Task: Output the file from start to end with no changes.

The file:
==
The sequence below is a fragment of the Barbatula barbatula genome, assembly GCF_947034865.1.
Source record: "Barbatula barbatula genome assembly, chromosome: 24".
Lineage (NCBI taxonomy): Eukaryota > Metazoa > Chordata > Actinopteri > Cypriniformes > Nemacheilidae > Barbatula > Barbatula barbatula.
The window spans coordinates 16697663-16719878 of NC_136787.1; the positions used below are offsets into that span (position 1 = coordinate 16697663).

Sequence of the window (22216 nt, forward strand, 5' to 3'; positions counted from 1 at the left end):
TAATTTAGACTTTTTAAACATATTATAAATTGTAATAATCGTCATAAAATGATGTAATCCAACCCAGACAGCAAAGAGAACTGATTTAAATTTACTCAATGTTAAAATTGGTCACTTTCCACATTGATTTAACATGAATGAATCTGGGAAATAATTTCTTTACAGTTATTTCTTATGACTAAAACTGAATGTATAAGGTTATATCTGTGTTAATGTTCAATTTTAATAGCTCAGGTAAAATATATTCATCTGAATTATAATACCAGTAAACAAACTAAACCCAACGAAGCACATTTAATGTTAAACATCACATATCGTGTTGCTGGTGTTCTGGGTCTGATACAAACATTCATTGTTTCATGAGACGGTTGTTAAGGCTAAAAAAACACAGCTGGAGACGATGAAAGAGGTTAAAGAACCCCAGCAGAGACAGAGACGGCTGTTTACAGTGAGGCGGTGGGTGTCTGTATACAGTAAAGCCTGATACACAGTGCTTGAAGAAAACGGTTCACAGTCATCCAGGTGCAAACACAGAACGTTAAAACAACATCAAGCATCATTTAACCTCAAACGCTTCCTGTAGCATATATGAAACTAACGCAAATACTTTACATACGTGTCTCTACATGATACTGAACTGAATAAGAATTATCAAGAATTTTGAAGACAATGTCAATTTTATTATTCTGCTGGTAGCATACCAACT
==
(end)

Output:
The sequence below is a fragment of the Barbatula barbatula genome, assembly GCF_947034865.1.
Source record: "Barbatula barbatula genome assembly, chromosome: 24".
Lineage (NCBI taxonomy): Eukaryota > Metazoa > Chordata > Actinopteri > Cypriniformes > Nemacheilidae > Barbatula > Barbatula barbatula.
The window spans coordinates 16697663-16719878 of NC_136787.1; the positions used below are offsets into that span (position 1 = coordinate 16697663).

Sequence of the window (22216 nt, forward strand, 5' to 3'; positions counted from 1 at the left end):
TAATTTAGACTTTTTAAACATATTATAAATTGTAATAATCGTCATAAAATGATGTAATCCAACCCAGACAGCAAAGAGAACTGATTTAAATTTACTCAATGTTAAAATTGGTCACTTTCCACATTGATTTAACATGAATGAATCTGGGAAATAATTTCTTTACAGTTATTTCTTATGACTAAAACTGAATGTATAAGGTTATATCTGTGTTAATGTTCAATTTTAATAGCTCAGGTAAAATATATTCATCTGAATTATAATACCAGTAAACAAACTAAACCCAACGAAGCACATTTAATGTTAAACATCACATATCGTGTTGCTGGTGTTCTGGGTCTGATACAAACATTCATTGTTTCATGAGACGGTTGTTAAGGCTAAAAAAACACAGCTGGAGACGATGAAAGAGGTTAAAGAACCCCAGCAGAGACAGAGACGGCTGTTTACAGTGAGGCGGTGGGTGTCTGTATACAGTAAAGCCTGATACACAGTGCTTGAAGAAAACGGTTCACAGTCATCCAGGTGCAAACACAGAACGTTAAAACAACATCAAGCATCATTTAACCTCAAACGCTTCCTGTAGCATATATGAAACTAACGCAAATACTTTACATACGTGTCTCTACATGATACTGAACTGAATAAGAATTATCAAGAATTTTGAAGACAATGTCAATTTTATTATTCTGCTGGTAGCATACCAACT